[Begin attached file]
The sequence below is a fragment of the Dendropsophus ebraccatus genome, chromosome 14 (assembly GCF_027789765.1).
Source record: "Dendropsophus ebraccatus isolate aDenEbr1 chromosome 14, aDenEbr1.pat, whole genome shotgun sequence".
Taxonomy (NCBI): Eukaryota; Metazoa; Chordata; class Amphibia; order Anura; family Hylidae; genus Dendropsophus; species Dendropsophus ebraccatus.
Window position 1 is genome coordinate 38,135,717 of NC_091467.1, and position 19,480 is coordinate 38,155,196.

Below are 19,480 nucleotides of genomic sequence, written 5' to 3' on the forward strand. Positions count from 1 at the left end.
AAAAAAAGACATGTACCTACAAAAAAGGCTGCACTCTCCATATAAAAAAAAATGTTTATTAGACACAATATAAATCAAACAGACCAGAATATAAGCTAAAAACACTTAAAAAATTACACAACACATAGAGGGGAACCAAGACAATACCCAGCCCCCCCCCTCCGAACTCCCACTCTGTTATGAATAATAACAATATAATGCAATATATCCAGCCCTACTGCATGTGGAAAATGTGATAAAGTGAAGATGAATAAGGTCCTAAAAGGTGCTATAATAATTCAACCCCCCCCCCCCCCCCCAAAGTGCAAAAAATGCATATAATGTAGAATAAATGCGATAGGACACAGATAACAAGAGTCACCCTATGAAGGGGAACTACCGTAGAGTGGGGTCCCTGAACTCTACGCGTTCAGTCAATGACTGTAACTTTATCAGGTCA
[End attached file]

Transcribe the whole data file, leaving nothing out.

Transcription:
The sequence below is a fragment of the Dendropsophus ebraccatus genome, chromosome 14 (assembly GCF_027789765.1).
Source record: "Dendropsophus ebraccatus isolate aDenEbr1 chromosome 14, aDenEbr1.pat, whole genome shotgun sequence".
Taxonomy (NCBI): Eukaryota; Metazoa; Chordata; class Amphibia; order Anura; family Hylidae; genus Dendropsophus; species Dendropsophus ebraccatus.
Window position 1 is genome coordinate 38,135,717 of NC_091467.1, and position 19,480 is coordinate 38,155,196.

Below are 19,480 nucleotides of genomic sequence, written 5' to 3' on the forward strand. Positions count from 1 at the left end.
AAAAAAAGACATGTACCTACAAAAAAGGCTGCACTCTCCATATAAAAAAAAATGTTTATTAGACACAATATAAATCAAACAGACCAGAATATAAGCTAAAAACACTTAAAAAATTACACAACACATAGAGGGGAACCAAGACAATACCCAGCCCCCCCCCTCCGAACTCCCACTCTGTTATGAATAATAACAATATAATGCAATATATCCAGCCCTACTGCATGTGGAAAATGTGATAAAGTGAAGATGAATAAGGTCCTAAAAGGTGCTATAATAATTCAACCCCCCCCCCCCCCCCCAAAGTGCAAAAAATGCATATAATGTAGAATAAATGCGATAGGACACAGATAACAAGAGTCACCCTATGAAGGGGAACTACCGTAGAGTGGGGTCCCTGAACTCTACGCGTTCAGTCAATGACTGTAACTTTATCAGGTCA